Roberti, a former Hong Kong correspondent for AsiaWeek, has followed the convoluted negotiations between China and Britain over the last few years and has produced a formidable narrative of high diplomatic deception and expediency. Britain took Hong Kong from China on a 99-year lease due to expire in 1997. But China has always tolerated this high-powered capitalist outpost not so much because of the technicalities of a lease as for the huge quantities of hard currency she derived from it. Roberti, like many, seems to think that the British had a shot at keeping Hong Kong out of China's clutches. But Britain wanted good relations with the Communist giant and was not prepared to sour them over Hong Kong. He also points the finger of accusation at Hong Kong's own commercial elite, who, he claims, wanted a no- fuss complicity with Beijing at the price of suppressing democracy: ``an unholy alliance of capitalists and communists.'' A colony lawyer named Martin Lee, however, had misgivings, aroused by the treaty signed by Margaret Thatcher and Zhao Ziyang in 1984. ``One country, two systems,'' the promise of a democratic Hong Kong allied with mainland China, seemed unlikely. Giving a voice to Hong Kong's ordinary people, Lee organized vociferous protest against the British sell-out. In the process, he became ``more recognizable than the governor and more popular than many pop stars.'' But the pro-democracy movement has made no difference to the eventual outcome. And here there are unpleasant truths that Roberti seems reluctant to face. Were the British really ``forcing'' Hong Kong to live under a dictatorship? The reality, surely, was that the territory's residents no longer had the power to back their wishes up. The notion of a conspiracy, though, always makes for a better read, and Roberti is certainly deft in showing us one. A shame only that he could not come up with a better villain than poor old knock-kneed Britain.

Pub Date: Sept. 2, 1994

ISBN: 0-471-02621-2

Page Count: 400

Publisher: Wiley

Review Posted Online: May 20, 2010

Kirkus Reviews Issue: July 1, 1994

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The author's youthfulness helps to assure the inevitable comparison with the Anne Frank diary although over and above the...


Elie Wiesel spent his early years in a small Transylvanian town as one of four children. 

He was the only one of the family to survive what Francois Maurois, in his introduction, calls the "human holocaust" of the persecution of the Jews, which began with the restrictions, the singularization of the yellow star, the enclosure within the ghetto, and went on to the mass deportations to the ovens of Auschwitz and Buchenwald. There are unforgettable and horrifying scenes here in this spare and sombre memoir of this experience of the hanging of a child, of his first farewell with his father who leaves him an inheritance of a knife and a spoon, and of his last goodbye at Buchenwald his father's corpse is already cold let alone the long months of survival under unconscionable conditions.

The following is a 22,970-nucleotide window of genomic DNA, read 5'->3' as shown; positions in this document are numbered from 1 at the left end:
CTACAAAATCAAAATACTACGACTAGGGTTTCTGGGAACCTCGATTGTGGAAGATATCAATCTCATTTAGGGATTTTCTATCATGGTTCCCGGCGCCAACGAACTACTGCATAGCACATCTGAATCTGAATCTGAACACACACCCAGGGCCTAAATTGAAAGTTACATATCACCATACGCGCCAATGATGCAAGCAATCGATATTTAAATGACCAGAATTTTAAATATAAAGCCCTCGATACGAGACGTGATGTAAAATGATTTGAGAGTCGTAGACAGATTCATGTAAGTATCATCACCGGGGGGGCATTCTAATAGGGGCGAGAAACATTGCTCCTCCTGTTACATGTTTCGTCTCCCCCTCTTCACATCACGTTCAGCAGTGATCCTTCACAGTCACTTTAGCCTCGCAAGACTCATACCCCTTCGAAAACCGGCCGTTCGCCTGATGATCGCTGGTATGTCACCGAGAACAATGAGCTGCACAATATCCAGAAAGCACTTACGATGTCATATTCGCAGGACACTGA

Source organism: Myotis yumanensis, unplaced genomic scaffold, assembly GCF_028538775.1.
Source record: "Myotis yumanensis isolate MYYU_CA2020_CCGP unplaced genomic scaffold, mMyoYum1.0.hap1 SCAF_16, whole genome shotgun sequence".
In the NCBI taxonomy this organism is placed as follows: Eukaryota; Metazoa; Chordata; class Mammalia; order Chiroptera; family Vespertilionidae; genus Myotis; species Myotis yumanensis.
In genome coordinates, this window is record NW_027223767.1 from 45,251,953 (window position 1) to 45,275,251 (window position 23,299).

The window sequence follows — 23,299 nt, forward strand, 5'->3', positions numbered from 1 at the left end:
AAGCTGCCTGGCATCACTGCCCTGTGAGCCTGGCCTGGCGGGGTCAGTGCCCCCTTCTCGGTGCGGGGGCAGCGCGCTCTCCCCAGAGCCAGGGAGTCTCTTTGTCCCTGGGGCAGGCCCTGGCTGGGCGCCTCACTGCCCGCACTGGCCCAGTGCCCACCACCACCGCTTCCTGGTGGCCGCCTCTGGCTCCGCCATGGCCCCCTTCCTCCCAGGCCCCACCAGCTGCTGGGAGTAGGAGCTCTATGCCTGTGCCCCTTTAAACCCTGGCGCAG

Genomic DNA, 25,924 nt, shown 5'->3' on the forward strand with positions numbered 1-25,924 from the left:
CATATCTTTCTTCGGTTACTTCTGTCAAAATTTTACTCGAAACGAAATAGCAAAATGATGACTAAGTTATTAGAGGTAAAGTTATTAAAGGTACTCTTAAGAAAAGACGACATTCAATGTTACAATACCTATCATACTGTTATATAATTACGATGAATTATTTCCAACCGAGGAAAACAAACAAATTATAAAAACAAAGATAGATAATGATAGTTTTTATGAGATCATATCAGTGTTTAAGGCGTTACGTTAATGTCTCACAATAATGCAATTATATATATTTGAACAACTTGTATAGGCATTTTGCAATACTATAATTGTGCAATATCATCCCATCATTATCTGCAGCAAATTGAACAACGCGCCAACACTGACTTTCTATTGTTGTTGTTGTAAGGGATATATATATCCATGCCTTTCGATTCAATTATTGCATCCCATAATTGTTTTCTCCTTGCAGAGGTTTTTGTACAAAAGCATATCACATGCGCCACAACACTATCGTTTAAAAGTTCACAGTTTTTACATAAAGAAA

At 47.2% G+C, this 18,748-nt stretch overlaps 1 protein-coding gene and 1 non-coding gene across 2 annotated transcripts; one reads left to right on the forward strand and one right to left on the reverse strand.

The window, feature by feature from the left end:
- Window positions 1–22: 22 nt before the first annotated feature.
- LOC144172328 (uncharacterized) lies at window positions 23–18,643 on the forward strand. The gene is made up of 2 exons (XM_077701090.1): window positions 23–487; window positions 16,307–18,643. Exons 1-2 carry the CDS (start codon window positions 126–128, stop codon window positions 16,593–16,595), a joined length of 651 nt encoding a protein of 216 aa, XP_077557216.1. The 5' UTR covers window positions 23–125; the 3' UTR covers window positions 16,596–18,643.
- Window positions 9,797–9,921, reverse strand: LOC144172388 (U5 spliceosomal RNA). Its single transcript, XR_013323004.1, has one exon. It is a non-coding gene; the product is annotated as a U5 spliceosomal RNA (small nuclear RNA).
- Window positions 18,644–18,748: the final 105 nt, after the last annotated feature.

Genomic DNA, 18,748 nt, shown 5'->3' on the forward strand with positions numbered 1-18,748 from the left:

The author's youthfulness helps to assure the inevitable comparison with the Anne Frank diary although over and above the sphere of suffering shared, and in this case extended to the death march itself, there is no spiritual or emotional legacy here to offset any reader reluctance.

Pub Date: Jan. 16, 2006

ISBN: 0374500010

Page Count: 120

Publisher: Hill & Wang

Review Posted Online: Oct. 7, 2011

Kirkus Reviews Issue: Jan. 15, 2006

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For Howard Zinn, long-time civil rights and anti-war activist, history and ideology have a lot in common. Since he thinks that everything is in someone's interest, the historian—Zinn posits—has to figure out whose interests he or she is defining/defending/reconstructing (hence one of his previous books, The Politics of History). Zinn has no doubts about where he stands in this "people's history": "it is a history disrespectful of governments and respectful of people's movements of resistance." So what we get here, instead of the usual survey of wars, presidents, and institutions, is a survey of the usual rebellions, strikes, and protest movements. Zinn starts out by depicting the arrival of Columbus in North America from the standpoint of the Indians (which amounts to their standpoint as constructed from the observations of the Europeans); and, after easily establishing the cultural disharmony that ensued, he goes on to the importation of slaves into the colonies. Add the laborers and indentured servants that followed, plus women and later immigrants, and you have Zinn's amorphous constituency. To hear Zinn tell it, all anyone did in America at any time was to oppress or be oppressed; and so he obscures as much as his hated mainstream historical foes do—only in Zinn's case there is that absurd presumption that virtually everything that came to pass was the work of ruling-class planning: this amounts to one great indictment for conspiracy. Despite surface similarities, this is not a social history, since we get no sense of the fabric of life. Instead of negating the one-sided histories he detests, Zinn has merely reversed the image; the distortion remains.

Pub Date: Jan. 1, 1979

ISBN: 0061965588

Page Count: 772

Publisher: Harper & Row

Review Posted Online: May 26, 2012

Kirkus Reviews Issue: Jan. 1, 1979

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